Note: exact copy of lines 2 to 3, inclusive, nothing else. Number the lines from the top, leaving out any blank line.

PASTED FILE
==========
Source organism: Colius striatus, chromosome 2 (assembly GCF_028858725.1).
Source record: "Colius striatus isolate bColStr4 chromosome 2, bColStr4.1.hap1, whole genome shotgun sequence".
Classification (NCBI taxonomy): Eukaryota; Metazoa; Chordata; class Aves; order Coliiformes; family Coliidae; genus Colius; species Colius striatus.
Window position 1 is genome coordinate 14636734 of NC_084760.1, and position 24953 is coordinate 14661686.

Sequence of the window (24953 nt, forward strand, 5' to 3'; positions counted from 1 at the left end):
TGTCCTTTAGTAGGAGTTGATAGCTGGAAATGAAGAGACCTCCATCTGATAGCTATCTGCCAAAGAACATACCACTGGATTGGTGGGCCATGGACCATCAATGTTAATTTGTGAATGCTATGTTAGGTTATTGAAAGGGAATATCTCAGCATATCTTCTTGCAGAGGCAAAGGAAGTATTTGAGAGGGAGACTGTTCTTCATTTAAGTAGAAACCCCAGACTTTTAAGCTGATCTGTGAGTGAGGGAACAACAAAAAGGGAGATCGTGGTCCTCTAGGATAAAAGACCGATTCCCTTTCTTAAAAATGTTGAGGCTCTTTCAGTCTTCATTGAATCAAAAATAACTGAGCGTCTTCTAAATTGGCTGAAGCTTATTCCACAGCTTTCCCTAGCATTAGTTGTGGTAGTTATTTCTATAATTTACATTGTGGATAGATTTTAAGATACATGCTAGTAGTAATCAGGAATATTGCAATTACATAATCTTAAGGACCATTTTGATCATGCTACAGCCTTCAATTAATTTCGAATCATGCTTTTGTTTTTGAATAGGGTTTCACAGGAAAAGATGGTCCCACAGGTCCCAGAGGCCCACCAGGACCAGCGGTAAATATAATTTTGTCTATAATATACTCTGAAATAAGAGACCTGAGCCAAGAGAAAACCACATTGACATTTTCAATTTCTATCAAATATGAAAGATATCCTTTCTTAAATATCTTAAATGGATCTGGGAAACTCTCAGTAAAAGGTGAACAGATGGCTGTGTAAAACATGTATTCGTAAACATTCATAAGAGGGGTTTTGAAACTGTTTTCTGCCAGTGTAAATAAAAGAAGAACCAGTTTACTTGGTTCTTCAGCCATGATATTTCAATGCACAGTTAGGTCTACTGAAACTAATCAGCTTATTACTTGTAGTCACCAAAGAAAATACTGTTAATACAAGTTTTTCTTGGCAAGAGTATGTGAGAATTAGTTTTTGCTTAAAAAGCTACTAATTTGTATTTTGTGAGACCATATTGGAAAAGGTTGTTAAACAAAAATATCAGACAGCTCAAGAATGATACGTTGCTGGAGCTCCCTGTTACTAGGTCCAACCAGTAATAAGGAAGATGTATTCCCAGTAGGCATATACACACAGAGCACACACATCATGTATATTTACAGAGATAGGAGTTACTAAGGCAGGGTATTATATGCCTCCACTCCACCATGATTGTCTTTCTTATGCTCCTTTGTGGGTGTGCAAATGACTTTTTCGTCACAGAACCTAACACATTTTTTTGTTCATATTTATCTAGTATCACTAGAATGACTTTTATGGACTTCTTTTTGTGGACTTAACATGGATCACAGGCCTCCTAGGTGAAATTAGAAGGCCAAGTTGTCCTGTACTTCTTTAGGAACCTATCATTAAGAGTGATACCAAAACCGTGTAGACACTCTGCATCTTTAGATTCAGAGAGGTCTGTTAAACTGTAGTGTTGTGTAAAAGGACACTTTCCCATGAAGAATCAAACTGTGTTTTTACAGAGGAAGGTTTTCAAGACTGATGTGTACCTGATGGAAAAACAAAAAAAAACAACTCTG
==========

Source record: "Colius striatus isolate bColStr4 chromosome 2, bColStr4.1.hap1, whole genome shotgun sequence".
Classification (NCBI taxonomy): Eukaryota; Metazoa; Chordata; class Aves; order Coliiformes; family Coliidae; genus Colius; species Colius striatus.